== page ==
Lars Vogt

Playlists

You may also like...

The New Four Seasons - Vivaldi Recomposed

Max Richter

BD Music Presents Erik Satie

Various Artists

Exiles

Max Richter

Exiles Max Richter

Old Friends New Friends

Nils Frahm

Nightscapes

Magdalena Hoffmann

Nightscapes Magdalena Hoffmann
In your panoramas...
Undervalued: a Look Back on Female Composers

From Sappho of Mytilene to Kaija Saariaho and Clara Schumann, several women have managed to break through the macho codes of the milieu and become composers. While the classical music landscape has been largely dominated by men in recent centuries, the work of their female colleagues, whether pioneers or contemporaries, is just as fascinating. Here we put eleven undervalued figures of female composition in the spotlight.

Scriabin's Flamboyant Raptures

Somewhat overshadowed today by his compatriots Rimsky-Korsakov, Stravinsky and Rachmaninov, Alexander Scriabin is nonetheless a key figure in Russian music. At the beginning of the 20th century, the composer and virtuoso pianist broke away from the Romantic legacy to offer a unique and innovative musical language which no one would follow. His work, deeply influenced by mystical philosophy and synaesthesia, would undergo a dazzling evolution in barely two decades, interrupted by his premature death at the age of 43.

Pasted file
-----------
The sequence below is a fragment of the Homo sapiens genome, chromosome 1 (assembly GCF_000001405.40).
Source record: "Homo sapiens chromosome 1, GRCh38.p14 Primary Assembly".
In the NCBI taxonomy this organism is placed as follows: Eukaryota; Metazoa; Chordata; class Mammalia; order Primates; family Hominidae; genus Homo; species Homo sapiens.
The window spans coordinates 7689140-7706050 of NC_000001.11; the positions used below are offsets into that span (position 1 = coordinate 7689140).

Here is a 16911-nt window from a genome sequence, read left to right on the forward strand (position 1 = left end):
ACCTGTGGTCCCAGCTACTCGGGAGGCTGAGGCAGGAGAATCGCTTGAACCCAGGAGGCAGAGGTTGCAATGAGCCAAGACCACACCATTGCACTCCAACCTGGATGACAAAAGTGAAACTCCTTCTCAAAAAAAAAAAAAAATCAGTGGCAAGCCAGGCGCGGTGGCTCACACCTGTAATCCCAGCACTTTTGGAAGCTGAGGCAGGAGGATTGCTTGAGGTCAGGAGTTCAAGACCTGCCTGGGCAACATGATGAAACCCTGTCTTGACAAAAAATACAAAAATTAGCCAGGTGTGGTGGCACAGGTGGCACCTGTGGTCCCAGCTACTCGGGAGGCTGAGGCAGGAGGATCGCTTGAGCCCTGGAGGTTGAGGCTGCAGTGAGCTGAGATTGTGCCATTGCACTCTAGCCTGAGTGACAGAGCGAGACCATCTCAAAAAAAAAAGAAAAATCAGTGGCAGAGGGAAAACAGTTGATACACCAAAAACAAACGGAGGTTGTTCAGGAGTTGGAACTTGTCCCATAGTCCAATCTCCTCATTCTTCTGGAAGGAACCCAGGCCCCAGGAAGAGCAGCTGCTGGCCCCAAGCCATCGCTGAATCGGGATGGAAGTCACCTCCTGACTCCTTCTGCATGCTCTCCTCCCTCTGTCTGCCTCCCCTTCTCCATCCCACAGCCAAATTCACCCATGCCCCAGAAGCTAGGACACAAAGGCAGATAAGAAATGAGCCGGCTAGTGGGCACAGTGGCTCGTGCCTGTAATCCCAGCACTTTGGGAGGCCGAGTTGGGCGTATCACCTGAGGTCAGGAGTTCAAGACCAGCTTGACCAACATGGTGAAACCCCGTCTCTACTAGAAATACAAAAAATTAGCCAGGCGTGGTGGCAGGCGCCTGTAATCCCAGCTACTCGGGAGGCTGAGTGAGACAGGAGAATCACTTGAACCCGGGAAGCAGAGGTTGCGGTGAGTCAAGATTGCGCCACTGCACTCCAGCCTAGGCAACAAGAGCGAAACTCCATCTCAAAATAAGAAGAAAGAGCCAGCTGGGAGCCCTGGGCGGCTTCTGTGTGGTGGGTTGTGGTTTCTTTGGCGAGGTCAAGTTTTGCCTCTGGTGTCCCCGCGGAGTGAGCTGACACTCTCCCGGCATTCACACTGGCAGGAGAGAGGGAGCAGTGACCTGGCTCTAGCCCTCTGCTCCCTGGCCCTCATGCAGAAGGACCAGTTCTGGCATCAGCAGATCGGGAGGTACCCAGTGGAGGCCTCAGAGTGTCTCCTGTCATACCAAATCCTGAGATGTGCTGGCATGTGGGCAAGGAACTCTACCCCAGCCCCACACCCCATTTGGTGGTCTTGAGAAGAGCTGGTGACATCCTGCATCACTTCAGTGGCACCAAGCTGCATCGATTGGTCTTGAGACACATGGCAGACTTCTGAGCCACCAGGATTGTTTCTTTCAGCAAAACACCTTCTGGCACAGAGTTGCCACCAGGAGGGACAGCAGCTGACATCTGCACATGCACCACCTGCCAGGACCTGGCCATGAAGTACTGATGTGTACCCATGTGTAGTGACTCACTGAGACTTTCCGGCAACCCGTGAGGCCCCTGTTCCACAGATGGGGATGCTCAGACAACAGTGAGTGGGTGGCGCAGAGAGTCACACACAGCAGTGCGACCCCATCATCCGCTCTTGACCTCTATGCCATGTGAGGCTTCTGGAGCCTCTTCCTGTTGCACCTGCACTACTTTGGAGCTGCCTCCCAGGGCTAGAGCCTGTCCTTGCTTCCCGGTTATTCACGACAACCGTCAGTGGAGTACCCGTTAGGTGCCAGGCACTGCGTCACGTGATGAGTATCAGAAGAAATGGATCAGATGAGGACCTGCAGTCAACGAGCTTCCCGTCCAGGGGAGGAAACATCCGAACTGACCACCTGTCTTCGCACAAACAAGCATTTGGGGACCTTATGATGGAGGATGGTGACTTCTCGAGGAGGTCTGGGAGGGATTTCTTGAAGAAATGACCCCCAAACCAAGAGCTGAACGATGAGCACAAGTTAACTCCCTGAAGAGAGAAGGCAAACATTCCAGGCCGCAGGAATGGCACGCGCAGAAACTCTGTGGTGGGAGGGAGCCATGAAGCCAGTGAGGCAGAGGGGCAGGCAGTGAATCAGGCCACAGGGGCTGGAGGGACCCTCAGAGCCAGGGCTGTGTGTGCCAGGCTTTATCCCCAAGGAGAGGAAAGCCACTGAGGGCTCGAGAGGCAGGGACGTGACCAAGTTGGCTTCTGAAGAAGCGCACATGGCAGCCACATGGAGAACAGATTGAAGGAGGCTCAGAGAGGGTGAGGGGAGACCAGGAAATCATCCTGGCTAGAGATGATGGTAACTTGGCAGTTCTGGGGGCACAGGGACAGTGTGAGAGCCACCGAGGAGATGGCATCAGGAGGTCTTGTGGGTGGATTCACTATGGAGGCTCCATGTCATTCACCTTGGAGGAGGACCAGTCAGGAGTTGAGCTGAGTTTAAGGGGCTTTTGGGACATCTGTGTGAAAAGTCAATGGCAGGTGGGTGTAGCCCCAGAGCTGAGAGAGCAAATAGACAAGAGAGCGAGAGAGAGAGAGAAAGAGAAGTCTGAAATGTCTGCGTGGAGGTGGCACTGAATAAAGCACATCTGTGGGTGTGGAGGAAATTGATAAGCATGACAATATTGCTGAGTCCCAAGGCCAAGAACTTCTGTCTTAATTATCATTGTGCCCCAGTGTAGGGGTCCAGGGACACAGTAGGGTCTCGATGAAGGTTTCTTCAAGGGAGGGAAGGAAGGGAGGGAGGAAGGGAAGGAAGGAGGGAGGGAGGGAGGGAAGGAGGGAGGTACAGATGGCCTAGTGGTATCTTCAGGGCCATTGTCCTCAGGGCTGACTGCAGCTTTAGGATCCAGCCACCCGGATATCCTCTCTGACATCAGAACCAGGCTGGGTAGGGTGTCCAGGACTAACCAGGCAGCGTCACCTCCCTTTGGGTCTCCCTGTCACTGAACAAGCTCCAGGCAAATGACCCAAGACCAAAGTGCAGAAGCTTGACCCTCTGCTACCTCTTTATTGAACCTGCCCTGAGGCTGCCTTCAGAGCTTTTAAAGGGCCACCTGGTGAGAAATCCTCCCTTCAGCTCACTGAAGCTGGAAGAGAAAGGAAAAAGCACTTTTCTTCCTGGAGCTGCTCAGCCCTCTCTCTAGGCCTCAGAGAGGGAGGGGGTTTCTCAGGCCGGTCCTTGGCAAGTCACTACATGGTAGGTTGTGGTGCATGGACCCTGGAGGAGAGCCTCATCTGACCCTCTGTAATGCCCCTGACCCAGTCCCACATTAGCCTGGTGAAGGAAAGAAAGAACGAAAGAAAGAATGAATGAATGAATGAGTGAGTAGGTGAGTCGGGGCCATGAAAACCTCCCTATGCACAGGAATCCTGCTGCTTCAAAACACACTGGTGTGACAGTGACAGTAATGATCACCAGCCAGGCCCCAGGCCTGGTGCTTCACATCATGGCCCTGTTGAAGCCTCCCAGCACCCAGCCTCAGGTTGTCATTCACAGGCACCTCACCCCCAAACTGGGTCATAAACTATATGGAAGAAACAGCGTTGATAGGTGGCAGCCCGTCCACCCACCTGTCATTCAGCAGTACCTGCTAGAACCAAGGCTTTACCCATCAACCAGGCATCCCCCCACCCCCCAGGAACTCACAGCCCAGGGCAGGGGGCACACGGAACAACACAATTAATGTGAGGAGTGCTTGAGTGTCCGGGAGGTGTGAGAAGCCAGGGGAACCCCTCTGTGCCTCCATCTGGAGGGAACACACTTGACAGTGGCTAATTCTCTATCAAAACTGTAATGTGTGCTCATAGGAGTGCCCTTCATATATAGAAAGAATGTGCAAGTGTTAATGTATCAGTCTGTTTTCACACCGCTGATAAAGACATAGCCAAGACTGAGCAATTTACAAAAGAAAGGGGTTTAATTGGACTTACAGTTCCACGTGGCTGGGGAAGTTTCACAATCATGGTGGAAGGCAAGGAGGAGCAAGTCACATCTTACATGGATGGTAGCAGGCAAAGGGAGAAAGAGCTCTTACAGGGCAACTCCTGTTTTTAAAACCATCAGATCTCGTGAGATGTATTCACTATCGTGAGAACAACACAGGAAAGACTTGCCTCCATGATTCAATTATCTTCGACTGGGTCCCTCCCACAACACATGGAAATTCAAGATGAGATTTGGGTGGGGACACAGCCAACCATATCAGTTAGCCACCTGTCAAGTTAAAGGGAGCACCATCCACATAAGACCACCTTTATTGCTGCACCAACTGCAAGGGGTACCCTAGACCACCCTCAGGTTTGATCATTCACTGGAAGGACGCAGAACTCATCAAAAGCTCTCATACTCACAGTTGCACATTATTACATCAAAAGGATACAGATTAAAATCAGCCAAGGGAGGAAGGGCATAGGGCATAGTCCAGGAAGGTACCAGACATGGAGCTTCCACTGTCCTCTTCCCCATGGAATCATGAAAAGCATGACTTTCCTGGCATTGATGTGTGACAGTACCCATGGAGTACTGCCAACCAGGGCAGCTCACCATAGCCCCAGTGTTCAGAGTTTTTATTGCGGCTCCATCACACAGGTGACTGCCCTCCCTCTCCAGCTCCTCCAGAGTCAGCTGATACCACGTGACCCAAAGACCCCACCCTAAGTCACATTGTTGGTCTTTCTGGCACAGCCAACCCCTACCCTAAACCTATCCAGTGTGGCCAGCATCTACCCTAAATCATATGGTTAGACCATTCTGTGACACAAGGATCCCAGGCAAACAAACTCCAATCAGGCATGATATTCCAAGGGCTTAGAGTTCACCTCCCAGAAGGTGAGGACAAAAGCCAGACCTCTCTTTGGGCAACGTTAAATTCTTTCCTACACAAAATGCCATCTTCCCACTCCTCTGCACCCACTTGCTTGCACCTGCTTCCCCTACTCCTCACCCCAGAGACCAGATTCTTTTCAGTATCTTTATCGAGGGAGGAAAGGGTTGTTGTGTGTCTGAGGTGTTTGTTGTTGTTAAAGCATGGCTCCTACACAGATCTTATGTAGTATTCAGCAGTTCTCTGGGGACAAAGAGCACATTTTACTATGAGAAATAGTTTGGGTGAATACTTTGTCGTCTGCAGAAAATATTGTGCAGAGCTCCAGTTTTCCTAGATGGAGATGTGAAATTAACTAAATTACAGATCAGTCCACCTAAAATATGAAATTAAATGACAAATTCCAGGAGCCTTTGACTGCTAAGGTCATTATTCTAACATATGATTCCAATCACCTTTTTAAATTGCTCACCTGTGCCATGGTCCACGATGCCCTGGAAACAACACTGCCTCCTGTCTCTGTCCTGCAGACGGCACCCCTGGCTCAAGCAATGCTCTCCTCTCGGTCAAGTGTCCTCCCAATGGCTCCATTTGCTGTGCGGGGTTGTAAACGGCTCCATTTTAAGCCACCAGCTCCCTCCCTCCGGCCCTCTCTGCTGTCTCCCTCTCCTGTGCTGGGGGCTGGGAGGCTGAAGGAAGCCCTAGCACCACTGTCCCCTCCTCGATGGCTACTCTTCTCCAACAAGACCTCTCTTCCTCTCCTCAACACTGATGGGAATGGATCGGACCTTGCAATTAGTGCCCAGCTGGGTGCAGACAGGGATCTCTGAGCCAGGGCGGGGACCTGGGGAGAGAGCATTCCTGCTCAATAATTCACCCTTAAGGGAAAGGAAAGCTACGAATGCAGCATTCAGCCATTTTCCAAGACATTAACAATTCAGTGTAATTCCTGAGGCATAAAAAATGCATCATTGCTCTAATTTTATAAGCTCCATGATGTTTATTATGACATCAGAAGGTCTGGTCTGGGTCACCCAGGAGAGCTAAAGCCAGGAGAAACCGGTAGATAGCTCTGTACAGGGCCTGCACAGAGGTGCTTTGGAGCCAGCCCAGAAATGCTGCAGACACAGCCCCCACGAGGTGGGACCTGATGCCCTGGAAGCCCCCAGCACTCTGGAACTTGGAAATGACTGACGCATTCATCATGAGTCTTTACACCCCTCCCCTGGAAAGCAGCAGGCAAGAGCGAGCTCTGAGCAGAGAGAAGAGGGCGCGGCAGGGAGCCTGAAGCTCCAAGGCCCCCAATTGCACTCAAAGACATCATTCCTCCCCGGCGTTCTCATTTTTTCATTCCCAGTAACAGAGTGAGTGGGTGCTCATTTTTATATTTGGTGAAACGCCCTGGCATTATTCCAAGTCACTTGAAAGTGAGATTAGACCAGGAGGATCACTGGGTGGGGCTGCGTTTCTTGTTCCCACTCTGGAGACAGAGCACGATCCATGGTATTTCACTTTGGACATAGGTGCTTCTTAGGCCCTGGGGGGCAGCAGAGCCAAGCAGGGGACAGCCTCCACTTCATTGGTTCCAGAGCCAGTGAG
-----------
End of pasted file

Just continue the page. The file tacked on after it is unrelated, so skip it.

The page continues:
10 Versions of Berlioz’s Symphonie Fantastique

As a proper manifesto of French romanticism, Berlioz’s Symphonie fantastique marked the 19th century as much as Stravinsky’s The Rite of Spring impacted the 20th. Composed in Paris − which at the time was a global crucible for artistic creation − these two masterpieces catapulted musical language into another dimension. On December 5th, 1830 the revolutionary work of 27-year-old Hector Berlioz deeply moved the musicians present in the small room of the old academy of music, among whom were Meyerbeer and Liszt, who were impressed by the extraordinary audacity of this piece presented just three years after Beethoven’s death.

In the news...